Downloading a single game can eat up your entire month’s data, so be careful about how you do it. Many satellite providers have programs that give you bonus data in the middle of the night and during off hours that can be used to download and update software. It’s also a good idea to turn off automatic updates so you don’t waste your precious data on software you don’t need to use right away.

For more tips and tricks, check out our guide to budgeting your data.

Other rural gaming options

If gaming is a big priority in your choice of internet connection, any other option is preferable to satellite. You’re probably not going to find a good fiber provider that offers service to Highway 40 just past mile marker 9, but at least you might not be completely out of options.


DSL is one the most widespread wired internet options around, as it’s available almost anywhere that has a phone line. DSL speeds aren’t great, so it’s not an ideal choice for many online activities, but that’s not a huge issue for games. More importantly, DSL latency is only a fraction of satellite internet, which is a big selling point.2

4G LTE home internet

4G LTE home internet uses cellular signals to connect to your home, which makes it available almost anywhere you can get a good cell signal. As a wireless connection, it suffers from many of the same problems as satellite, such as restrictive data caps and some susceptibility to weather conditions, but since it doesn’t have to send your signal to orbit and back, it still experiences much lower latency than satellite.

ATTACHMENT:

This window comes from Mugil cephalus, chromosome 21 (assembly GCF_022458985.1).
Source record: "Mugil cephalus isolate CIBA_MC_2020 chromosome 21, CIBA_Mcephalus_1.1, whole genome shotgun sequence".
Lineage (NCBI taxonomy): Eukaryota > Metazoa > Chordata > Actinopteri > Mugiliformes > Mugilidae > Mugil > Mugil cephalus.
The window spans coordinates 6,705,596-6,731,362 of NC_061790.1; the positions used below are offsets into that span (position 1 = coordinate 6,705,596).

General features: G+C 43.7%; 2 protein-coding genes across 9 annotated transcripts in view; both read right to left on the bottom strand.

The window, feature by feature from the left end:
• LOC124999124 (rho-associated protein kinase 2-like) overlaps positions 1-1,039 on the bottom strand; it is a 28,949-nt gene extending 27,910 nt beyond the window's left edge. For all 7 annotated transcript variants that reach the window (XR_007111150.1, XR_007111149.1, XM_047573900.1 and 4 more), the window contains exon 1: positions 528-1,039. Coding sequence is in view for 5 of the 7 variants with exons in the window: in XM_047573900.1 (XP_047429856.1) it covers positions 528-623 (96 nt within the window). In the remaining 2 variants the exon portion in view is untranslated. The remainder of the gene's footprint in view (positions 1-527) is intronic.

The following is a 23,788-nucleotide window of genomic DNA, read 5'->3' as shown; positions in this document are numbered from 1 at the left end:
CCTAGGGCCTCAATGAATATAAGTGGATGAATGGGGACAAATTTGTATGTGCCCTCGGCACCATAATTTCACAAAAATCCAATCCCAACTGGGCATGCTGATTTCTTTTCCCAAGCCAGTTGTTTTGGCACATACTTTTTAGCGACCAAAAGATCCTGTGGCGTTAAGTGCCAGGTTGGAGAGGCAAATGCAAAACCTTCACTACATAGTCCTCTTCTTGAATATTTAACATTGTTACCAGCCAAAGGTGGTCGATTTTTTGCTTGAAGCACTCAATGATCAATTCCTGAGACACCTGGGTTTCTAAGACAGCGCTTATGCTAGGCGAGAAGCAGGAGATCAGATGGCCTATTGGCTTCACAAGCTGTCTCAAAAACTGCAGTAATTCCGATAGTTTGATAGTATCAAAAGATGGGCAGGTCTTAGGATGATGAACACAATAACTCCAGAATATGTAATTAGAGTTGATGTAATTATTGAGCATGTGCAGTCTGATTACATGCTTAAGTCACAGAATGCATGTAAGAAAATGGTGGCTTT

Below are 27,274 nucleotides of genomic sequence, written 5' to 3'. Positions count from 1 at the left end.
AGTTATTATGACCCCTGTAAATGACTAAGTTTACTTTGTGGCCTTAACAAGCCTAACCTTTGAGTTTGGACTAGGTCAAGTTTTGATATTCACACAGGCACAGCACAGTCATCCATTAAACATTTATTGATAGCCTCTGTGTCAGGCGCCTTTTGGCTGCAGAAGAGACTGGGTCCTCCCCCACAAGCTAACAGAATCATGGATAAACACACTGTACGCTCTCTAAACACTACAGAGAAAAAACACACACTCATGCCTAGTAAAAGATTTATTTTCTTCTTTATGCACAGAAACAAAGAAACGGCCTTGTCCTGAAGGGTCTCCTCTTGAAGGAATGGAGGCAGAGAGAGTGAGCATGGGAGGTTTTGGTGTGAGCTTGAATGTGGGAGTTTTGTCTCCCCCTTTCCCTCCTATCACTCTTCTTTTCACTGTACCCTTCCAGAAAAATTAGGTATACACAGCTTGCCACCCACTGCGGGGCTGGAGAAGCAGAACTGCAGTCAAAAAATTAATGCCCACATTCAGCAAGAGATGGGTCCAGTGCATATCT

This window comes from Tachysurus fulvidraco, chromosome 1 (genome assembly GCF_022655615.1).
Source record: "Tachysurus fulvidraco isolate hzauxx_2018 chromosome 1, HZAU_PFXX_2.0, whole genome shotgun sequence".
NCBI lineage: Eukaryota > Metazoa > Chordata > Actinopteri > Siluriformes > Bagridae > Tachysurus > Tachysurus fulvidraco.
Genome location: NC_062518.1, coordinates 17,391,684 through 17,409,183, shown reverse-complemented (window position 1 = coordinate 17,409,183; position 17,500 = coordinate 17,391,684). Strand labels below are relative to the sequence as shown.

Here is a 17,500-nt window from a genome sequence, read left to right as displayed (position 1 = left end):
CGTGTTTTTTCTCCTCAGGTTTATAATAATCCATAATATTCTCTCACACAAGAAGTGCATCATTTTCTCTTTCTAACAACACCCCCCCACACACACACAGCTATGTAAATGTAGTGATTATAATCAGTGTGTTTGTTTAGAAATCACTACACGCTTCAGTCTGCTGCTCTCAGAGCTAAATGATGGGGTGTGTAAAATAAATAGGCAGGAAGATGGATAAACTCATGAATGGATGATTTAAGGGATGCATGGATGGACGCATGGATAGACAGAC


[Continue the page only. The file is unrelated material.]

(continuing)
Fixed wireless

Fixed wireless connections often serve rural towns where the terrain makes it difficult to build communication infrastructure. It can also be found in neighborhoods on the outskirts of larger cities that fall between the gaps of other providers’ networks.

Although the technology itself is similar to 4G LTE and 5G phone networks, fixed wireless towers are usually built with internet service in mind, so they can offer faster or more reliable service.

Are there better internet options in your area? See which other providers offer service to your location.

The bottom line: LEO satellites are a game changer for gaming

There can be a lot of hype around Starlink, but when it comes to online gaming, the hype is real. Satellite still falls short of wired connections, especially in terms of latency and stability, but Starlink and other upcoming LEO satellite providers at least make it possible to play the same games on a satellite connection that you would on cable or DSL.